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Why is Cognitive Dissonance More than a Few Big Words?

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I apologize, in advance, for introducing the academic term “cognitive dissonance,” but it is an extremely valuable concept for developing business strategies.

One obvious characteristic of communication is the perceptions of the presenter and the environment within which the presenter performs his or her communication. We all know, but seldom acknowledge, that our perceptions of a presenter typically have a dramatic effect on our understanding and acceptance of the communication. The theory of “cognitive dissonance” articulates this concept and has been affirmed through years of research.

Simple examples of cognitive dissonance in play are:

  • Cognitive dissonance is one hand any kind of “bias” that affects our attitudes and perceptions of individuals and information. While it is frequently associated with race and ethnicity it is really much more pervasive. It is also widely used to by presenters of information to assure positive perceptions from their audience. Licensing agreements, celebrity endorsements, great environments are all designed to make the audience comfortable with the presentations.
  • The differentiation of “Left Brain and Right Brain” participants or younger and older members are examples of targets which require varying content and presentation because of the diversity.
  • One of the most significant aspects of “cognitive dissonance” is our perception of information. For example, I believe people don’t take enough risk. How much freedom do you allow innovative people to break rules? When do you provide support versus challenging subordinates and colleagues? While there may be analytical solutions to some of these, our predispositions are frequently more important in determining how we respond.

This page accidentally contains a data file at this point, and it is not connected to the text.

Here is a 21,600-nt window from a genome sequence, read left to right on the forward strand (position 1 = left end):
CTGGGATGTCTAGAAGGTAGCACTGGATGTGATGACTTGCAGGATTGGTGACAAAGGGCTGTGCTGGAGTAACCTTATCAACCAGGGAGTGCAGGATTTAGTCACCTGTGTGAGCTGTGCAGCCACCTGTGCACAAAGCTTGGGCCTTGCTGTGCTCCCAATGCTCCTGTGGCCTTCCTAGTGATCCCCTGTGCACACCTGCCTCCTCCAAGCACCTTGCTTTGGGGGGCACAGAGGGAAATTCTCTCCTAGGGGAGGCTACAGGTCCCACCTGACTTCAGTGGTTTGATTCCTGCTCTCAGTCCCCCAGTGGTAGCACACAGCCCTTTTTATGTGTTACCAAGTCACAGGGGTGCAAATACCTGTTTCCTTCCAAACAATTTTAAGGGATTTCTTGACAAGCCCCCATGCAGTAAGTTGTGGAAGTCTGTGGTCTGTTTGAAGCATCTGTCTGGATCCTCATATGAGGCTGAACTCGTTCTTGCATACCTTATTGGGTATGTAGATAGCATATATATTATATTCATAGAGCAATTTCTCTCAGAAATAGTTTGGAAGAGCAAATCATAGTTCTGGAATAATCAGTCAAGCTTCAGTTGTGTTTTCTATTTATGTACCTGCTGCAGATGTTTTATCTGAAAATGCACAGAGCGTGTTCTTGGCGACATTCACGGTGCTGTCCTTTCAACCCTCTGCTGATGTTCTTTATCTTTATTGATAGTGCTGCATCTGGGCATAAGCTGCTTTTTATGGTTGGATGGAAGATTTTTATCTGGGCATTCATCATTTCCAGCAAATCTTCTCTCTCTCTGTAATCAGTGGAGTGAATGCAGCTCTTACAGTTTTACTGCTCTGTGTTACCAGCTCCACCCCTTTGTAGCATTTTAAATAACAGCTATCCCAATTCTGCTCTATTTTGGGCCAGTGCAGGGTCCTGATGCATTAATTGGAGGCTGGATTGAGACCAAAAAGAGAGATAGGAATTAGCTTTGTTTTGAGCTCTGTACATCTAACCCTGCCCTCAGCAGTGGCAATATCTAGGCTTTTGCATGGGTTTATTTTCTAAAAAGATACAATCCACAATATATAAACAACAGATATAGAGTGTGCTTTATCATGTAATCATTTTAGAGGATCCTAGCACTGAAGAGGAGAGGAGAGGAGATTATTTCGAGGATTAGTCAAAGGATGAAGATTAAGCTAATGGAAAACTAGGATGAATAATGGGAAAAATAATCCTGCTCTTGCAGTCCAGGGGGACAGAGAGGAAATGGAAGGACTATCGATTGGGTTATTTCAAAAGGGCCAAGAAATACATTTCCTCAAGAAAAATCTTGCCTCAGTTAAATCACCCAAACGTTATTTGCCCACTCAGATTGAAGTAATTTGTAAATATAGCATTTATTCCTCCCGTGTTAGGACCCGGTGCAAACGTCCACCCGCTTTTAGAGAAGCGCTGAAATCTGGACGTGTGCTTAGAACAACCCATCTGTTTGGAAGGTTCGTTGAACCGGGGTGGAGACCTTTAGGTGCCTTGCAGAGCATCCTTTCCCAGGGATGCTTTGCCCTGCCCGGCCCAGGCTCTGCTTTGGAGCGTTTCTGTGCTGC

• Cognitive dissonance can work in strange ways which may not always be the most equitable. A colleague of mine has a son who attends MIT and was looking for a part-time job. His mother advised all the typical preparation, like dressing nice, being prepared, and acting deferential. His school advisor said just wear the biggest MIT sweatshirt you have. He followed his advisor’s advice and the interviewer said “Oh, you go to MIT.” She then hired him, without even an interview.

Related: Decisions Should Be Based on Analytics and Intuition; Not or Intuition

Related: How Technology Stimulates Innovation and Empowerment

We frequently debate the validity, objectivity, and bias of using cognitive dissonance. However, what is important is to recognize its presence and understand how it can be a benefit. Whether it is good or bad or right and wrong is less important than it Is there.

  • You expect a consistent meal every time you walk into a McDonalds, whether it’s located in Times Square or West Texas. You expect the best in customer service every time you shop at Nordstrom’s. These factors evolve from the culture of the organization – their core values. Thus quality, consistency, and reliability become important parts of our brands.
  • In general, the audience, whether on the internet or in person, forms perceptions of a presentation in the first 90 seconds. As an admitted nerd, my presentations can be a little boring. Thus, I try to improve their acceptance rate through tools like editors, comedy, stories, and pictures. In particular, I have learned the hard way that my poor spelling has sidetracked some of my best arguments.
  • The most popular topic on cognitive dissonance these days are those regarding sexual roles. MeToo, sexual harassment, treatment of minority women, etc. have become critical in most every discussion of decisions and success.

For more information on what cognitive dissonance is, watch:

 

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